10 signs your company is “data-driven”


3 April 2015
Benoit Arson

Be “guided by data”  It’s the latest mantra across the digital ecosphere. Access to massive data has opened the floodgates to measuring in ways that have never been possible before.

According to Cisco, in Asia Pacific, excluding regional giants China and India, mobile data traffic alone will account for 3.1 exabytes per month in 2019. This is 731 times more traffic than seen in 2009. Singapore in particular will contribute a hefty portion of this data, with its mobile penetration rates rising to 156 per cent by 2019. With such heavy traffic in the region, more companies have started investing in gathering and analysing data.

But simply having access to data is not enough for a company to become “data-driven”. Relying on data must become second nature – a habit that needs to be integrated into the company’s way of thinking, making decisions, discussing, and carrying out everyday activities.

However, we must be careful about the meaning we pull from “driven”, as it’s the source of some misunderstanding within the expression “data-driven”. If by “driven” we mean “directed”, “led” or “guided”, this does indeed mean that data points us in the right direction and leads us. On the other hand, if we interpret “driven” as “propelled” or “motivated”, this can create confusion, as companies are often more motivated by the vision surrounding the data than by the raw numbers themselves.  Companies should be motivated by a vision with goals, and data should help guide them toward those goals. It’s therefore preferable that a company aim to be both “vision-driven” and “data-informed”.

Here are ten tell-tale signs that prove your company is data-driven:

1) Someone is responsible for the quality of your data

There’s someone at your company whose responsibility is to ensure that the data collected and communicated are of sufficient quality. As such, each employee knows that he or she can confidently trust the data being examined.

2) With any new online project, the question of obtaining audience data is asked from square one

Before the first line of code is even written, the question of tagging and collecting data is asked. As such, once the project is pushed live, visit data is collected immediately and performance analysis can take place.

3) Whenever someone offers an opinion, it’s accompanied by numbers and data

Each time someone puts forth an opinion, you’ve gotten accustomed to asking what data the opinion is based on. As such, decisions are not made with biases, preconceived notions or beliefs, but with real facts – allowing for surgical precision in execution.

4) Numbers are communicated, even if they illustrate poor performance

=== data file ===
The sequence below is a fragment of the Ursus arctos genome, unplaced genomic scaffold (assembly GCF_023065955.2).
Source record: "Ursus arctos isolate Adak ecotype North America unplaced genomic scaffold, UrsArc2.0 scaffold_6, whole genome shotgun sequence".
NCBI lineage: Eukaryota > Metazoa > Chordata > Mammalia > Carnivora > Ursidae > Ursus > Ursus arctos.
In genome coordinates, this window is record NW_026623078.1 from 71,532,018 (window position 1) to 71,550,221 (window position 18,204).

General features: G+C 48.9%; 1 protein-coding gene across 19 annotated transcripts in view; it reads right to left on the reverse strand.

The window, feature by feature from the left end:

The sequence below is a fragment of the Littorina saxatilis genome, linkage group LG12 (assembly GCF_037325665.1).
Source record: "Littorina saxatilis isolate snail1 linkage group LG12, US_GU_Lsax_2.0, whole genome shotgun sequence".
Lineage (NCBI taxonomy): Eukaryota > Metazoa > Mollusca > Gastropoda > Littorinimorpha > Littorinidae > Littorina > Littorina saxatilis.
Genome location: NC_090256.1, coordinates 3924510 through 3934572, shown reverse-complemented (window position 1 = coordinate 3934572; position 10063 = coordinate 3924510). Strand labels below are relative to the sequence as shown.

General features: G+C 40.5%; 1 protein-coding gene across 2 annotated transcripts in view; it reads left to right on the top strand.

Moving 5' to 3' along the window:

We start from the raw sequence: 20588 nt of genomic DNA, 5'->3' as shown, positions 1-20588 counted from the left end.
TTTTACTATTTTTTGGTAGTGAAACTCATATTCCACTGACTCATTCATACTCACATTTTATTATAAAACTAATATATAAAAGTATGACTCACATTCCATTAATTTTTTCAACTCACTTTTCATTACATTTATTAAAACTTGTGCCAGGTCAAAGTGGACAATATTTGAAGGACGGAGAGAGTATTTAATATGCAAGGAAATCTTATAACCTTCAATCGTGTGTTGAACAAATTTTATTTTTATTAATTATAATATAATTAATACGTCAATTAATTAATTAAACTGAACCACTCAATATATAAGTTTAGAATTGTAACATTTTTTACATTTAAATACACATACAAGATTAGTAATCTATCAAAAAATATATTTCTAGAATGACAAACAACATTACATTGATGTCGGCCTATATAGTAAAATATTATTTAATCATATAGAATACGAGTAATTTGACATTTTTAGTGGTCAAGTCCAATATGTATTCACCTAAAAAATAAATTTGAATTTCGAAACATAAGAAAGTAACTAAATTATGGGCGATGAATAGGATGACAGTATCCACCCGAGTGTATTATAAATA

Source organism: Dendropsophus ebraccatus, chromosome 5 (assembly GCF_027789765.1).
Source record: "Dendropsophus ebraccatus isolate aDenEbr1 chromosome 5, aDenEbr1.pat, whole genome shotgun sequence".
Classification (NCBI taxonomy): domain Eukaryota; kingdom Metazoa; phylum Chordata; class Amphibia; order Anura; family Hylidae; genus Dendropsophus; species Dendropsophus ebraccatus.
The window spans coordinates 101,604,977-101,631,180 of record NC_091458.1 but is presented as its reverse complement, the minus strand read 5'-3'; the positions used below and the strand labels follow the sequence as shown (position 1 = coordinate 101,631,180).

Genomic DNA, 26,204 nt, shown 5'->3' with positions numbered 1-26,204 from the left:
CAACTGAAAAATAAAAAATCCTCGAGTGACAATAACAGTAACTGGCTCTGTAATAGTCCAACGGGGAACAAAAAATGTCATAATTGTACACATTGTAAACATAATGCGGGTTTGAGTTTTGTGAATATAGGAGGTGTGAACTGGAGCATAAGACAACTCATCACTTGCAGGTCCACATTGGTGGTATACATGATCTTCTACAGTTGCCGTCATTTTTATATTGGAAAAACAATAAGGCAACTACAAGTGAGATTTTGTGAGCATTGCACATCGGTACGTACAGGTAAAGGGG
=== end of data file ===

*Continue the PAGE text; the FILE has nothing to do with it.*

When your company experiences below-average performance, nobody tries to hide it. As such, everyone knows in which areas performance must be improved.

5) Everyone can access the data that relates to them

All employees have access to the figures representing their team’s activities. As such, all team members have a precise understanding of both the strengths and weaknesses of the team.

6) Each objective has an associated indicator and target to be reached

As soon as an objective is assigned to a team, they know the indicator allowing them to judge whether the objective has been reached. As such, employees know if goals are achieved – and have a better view of their contribution to these achievements.

7) Teams receive data analysis training

Each employee has been trained on data analysis and interpretation. As such, employees are more at ease with data interpretation, and know which methods to employ to analyse and act accordingly.

8) Data collection projects have no trouble getting financed

Whenever it’s possible to get new data, the necessary budget is easily found. Stakeholders can easily obtain new data for decision-making and they know their management fully values data and attributes high importance to it.

9) Data is not used to point fingers in case of failure

When something fails, data is shared – not to create blame toward the ones responsible, but to set the conditions for improved performance. As such, employees are less afraid to take risks, and less hesitant to use data that might potentially reveal less-than-stellar performance.

10) Relying on tests has become second nature

Before any corrective actions are taken for an entire audience, a test is carried out on a portion of the population to check if this correction does indeed improve performance. As such, data justifies and validates projects for improvements and allows you to acquire a better understanding of user behaviour and motivation.

Being a “data-driven” company creates many promising opportunities – but also brings new challenges. But with some adjustments, companies that employ data to guide their business processes will find a clear advantage against their competitors who do not.

So … does your company display any of these ten signs of being “data-driven”?

Benoit Arson blogs on digital analytics for AT Internet. Fai-Keung Ng, group country manager, Southeast Asia, AT Internet, also contributed to this article.